Friday, April 25, 2014

The History of Gendered Children's Books ... And Their Segregating Present

Includes "Gulliver", "Robin Hood" and
"Robinson Crusoe"
Scholars of children’s literature are accustomed to defending the field on the odd occasion when introduced to someone who jokes about how frivolous and pointless it must be as an area of research. Yet when an article appears in the media which suggests that children’s books should be altered to ensure that they are more inclusive of all children, it inevitably provokes the interest of tens and even hundreds of thousands of readers. For something supposedly trivial, children’s books seem to be of great personal significance to a large number of people.

Last month, Katy Guest, literary editor at the Independent on Sunday, announced that the paper would no longer review “gender-specific children’s books”. This didn’t mean that books like Anne of Green Gables or Harry Potter would be barred from review. Guest made specific reference to the recent rash of books that segregate boys and girls and don’t leave open the possibility that girls might be interested in pursuits that are stereotypical for boys and that boys might also want to read about what are considered girls’ interests. These are not simply books with boy or girl protagonists, but the type of books that are colour coded in pink or blue and which are often published in pairs, such as Usborne’s Illustrated Classics for Boys (“stories of action, adventure”) and Usborne’s Illustrated Stories for Girls (“stories about mermaids, fairies, princesses and dolls”).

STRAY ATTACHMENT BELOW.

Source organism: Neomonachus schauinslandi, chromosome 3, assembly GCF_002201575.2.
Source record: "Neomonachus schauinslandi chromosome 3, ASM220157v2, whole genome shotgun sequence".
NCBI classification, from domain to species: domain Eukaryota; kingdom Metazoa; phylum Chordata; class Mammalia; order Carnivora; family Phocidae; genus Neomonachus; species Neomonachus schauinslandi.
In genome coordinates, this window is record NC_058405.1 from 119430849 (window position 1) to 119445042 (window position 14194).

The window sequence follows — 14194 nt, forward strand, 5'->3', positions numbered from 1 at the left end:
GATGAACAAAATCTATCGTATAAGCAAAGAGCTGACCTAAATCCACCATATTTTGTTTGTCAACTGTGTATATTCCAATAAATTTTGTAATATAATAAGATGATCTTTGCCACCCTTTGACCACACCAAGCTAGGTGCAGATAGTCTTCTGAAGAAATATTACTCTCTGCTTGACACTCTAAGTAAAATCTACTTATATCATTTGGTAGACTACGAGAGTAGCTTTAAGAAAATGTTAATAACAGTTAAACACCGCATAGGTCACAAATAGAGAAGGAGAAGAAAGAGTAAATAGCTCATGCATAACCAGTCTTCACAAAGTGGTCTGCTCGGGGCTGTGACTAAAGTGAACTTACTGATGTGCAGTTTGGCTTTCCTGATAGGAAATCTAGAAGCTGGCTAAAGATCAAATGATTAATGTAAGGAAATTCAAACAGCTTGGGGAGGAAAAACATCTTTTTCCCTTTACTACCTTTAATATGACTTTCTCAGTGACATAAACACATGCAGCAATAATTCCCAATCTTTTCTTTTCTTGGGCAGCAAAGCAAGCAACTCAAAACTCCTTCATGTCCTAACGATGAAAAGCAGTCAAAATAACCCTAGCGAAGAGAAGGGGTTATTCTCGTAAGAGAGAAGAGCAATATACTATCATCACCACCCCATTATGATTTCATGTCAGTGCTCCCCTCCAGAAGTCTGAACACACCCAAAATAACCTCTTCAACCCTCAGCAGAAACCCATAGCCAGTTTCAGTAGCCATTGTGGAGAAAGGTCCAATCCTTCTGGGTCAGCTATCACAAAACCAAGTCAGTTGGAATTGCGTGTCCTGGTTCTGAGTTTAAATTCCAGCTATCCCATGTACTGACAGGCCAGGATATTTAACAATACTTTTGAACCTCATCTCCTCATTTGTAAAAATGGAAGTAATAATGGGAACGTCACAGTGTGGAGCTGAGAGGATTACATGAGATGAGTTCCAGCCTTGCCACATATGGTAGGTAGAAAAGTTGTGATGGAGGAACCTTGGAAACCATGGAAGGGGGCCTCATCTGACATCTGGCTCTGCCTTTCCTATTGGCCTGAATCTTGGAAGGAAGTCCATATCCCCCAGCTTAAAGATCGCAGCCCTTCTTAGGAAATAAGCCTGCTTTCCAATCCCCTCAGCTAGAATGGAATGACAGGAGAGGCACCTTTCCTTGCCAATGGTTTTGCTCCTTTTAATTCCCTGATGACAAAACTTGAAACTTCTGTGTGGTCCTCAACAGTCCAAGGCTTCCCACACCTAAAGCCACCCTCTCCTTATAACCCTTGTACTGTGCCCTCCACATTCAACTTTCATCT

Includes "Heidi", "The Wizard of Oz" and
"The Secret Garden"
Around 200,000 people read Guest’s original article and responses were so numerous that she was compelled to prepare a list of answers to the most common expressions of outrage. The article offered support to the Let Books Be Books campaign, which is part of a broader push to end gender segregation among children’s toys.

I also agree that girls and boys should be encouraged to choose from every kind of story imaginable. But, then, a lot of my research concentrates on books and magazines that were published specifically for girls during the late nineteenth century and early twentieth century. Don’t I actually like the concept of books written and published for girls? And if girls’ and boys’ books have been around for so long, then what’s wrong with these recent books targeted at one gender?

The History of Gendered Children's Books and Magazines
A Little Pretty Pocket-Book (1744)
The earliest illustrated children’s books published in Britain by John Newbery in the mid eighteenth century, such as A Little Pretty Pocket Book (1744), were intended for both boys and girls. The book’s subtitle indicates that it was "Intended for the Amusement of Little Master Tommy and Pretty Miss Polly". Children were just beginning to be recognised as a distinct readership, separate from that of adults, as evidenced by the debut of The Children’s Magazine in 1800. Previously children who were fortunate enough to be able to read would usually only be catered to through children’s pages in family magazines, religious tracts, catechisms, primers and chapbook adaptations and abridgements of popular novels like Robinson Crusoe and Gulliver’s Travels.